Children who were neglected or abandoned by a caregiver often struggle with fears of abandonment long into adulthood, even if they are unaware of these fears on the surface level
When we grow up in environments where we are frequently criticized, or witness others being criticized, we learn that this is a natural way to express our displeasure in relationships.
Growing up in a chaotic or unpredictable environment creates a lot of stress, and often leaves children’s central nervous system in a constant state of hypervigilance.
Sometimes this can look like a reluctance to rely on a partner at all due to fears of depending on another person.
When we grow up in unstable environments, with caregivers who struggle with drug addiction, mental illness, or even illness or death, children often develop a sense of guilt that comes from wanting to end a relationship
All relationships have conflict, but children who grew up in environments where caregivers were always arguing, or who avoided any sort of conflict whatsoever, often do not learn the skills necessary to have productive and healthy communication.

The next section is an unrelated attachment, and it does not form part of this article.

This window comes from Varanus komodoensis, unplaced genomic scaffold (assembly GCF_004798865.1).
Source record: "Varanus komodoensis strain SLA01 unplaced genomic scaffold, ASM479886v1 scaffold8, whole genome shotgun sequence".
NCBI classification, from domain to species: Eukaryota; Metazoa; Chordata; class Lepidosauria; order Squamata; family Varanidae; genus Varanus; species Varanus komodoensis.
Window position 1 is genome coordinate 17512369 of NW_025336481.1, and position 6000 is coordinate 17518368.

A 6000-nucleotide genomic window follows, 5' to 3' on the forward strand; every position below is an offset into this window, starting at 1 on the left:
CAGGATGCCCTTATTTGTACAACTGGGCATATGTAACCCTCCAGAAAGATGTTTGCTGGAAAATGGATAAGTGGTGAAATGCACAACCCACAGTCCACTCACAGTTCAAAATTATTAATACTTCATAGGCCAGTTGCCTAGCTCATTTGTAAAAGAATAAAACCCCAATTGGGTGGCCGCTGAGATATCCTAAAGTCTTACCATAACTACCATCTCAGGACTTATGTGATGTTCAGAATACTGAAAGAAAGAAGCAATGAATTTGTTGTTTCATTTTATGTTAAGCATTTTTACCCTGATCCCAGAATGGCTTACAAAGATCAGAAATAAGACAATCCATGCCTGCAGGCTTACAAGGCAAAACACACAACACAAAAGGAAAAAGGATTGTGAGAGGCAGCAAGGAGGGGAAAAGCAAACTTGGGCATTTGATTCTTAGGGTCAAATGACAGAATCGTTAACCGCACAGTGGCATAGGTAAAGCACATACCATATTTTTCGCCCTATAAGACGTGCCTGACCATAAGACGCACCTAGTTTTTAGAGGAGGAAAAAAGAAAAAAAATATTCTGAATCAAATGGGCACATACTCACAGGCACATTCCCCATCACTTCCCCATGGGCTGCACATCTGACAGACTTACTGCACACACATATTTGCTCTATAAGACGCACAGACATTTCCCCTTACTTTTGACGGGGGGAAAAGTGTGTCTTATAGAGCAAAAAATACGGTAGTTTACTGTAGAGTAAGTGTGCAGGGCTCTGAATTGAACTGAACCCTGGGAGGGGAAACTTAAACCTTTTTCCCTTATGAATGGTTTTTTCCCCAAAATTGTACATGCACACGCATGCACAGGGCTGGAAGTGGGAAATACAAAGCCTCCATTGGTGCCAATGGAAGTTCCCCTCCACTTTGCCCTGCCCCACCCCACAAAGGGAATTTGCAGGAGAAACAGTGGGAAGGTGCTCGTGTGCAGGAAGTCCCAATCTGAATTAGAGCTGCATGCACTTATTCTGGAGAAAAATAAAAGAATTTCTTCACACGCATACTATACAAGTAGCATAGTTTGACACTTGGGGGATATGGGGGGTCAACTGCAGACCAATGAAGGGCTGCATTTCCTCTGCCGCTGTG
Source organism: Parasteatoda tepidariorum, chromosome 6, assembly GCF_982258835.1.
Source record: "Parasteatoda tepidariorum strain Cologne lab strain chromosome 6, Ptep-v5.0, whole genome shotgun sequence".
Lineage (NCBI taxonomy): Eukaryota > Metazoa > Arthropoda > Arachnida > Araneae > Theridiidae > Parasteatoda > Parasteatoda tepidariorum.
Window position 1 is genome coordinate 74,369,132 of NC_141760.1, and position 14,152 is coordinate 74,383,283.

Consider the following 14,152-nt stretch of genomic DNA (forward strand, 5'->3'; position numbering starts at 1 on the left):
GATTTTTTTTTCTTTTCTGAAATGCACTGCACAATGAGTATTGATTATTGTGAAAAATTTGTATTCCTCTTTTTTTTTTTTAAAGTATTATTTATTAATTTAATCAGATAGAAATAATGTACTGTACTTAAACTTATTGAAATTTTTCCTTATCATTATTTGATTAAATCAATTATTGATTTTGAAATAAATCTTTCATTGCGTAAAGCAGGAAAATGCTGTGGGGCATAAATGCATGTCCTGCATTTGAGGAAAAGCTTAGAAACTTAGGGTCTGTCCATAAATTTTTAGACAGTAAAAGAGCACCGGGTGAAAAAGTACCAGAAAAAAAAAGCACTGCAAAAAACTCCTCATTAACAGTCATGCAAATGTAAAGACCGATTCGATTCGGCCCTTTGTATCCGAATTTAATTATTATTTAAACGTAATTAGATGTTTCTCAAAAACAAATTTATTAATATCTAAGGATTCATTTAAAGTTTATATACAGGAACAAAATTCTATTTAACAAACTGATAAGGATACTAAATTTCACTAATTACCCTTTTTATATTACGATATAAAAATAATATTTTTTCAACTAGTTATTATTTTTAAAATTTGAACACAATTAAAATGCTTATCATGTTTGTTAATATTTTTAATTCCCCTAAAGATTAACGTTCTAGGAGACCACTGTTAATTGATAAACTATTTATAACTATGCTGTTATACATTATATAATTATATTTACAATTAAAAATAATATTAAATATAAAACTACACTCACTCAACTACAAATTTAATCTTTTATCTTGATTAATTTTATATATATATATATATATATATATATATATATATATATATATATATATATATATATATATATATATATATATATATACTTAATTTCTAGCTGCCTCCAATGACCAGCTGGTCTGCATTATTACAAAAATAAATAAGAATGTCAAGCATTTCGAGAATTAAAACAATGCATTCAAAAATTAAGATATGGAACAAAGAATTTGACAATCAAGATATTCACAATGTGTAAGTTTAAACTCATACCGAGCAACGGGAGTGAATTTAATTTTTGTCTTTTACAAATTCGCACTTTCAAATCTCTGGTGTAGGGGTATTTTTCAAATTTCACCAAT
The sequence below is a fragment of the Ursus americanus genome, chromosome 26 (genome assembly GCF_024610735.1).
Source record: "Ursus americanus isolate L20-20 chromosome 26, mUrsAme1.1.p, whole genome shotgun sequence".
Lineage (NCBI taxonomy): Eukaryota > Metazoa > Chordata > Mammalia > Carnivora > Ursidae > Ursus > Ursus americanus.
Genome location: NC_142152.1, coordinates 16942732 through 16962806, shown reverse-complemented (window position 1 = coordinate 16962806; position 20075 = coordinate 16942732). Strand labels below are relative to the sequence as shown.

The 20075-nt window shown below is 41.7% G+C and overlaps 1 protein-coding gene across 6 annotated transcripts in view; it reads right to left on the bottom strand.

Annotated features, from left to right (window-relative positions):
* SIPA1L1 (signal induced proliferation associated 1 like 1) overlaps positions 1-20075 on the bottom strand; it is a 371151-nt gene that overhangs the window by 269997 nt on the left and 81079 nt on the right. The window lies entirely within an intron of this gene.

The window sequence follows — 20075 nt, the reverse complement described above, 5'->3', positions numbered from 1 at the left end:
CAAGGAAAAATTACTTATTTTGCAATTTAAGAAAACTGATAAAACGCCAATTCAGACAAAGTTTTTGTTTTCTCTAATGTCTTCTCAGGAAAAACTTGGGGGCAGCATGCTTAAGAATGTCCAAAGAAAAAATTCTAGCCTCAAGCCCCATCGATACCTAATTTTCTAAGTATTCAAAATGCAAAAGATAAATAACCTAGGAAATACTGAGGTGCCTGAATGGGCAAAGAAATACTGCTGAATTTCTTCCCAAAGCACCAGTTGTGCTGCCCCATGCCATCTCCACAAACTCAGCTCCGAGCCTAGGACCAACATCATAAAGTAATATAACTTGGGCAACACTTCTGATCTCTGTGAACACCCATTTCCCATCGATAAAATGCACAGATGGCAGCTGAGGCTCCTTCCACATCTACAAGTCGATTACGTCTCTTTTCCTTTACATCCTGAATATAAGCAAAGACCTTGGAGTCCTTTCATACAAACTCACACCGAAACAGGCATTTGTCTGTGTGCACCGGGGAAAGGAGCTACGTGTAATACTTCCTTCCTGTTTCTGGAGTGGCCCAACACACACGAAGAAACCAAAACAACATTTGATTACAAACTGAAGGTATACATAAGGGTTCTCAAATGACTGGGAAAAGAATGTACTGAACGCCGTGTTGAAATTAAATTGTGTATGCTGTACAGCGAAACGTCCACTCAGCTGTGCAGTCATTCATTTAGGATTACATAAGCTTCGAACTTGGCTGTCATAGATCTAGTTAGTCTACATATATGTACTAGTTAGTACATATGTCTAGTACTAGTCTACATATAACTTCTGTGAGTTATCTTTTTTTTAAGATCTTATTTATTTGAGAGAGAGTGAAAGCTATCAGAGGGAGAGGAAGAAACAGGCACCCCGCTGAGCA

As mentioned above, when we do not learn how to have productive and healthy management of conflict, we also to do not know how to repair a relationship after the inevitable conflict that happens in partnerships.
This is often due to fears of being hurt again, fears of being alone, or even trying to prove that you are worthy of the love and affection that you did not receive in childhood. With each new partner comes new hopes to confirm that you are worthy of the love and partnership you are missing,
his is due to caregivers who were unreliable or abandoned you, leaving you distrustful of those who claim to care for you. If you fear that others will hurt you the way your caregivers did, avoiding settling down can feel safer as it allows you the freedom to leave the relationship when and if necessary.
his is a trauma response that comes from the belief that we need to do the best with what we have, or even the fear that we cannot do any better. Children are powerless to change who their caregivers are, so they learn to try to make do with what they have.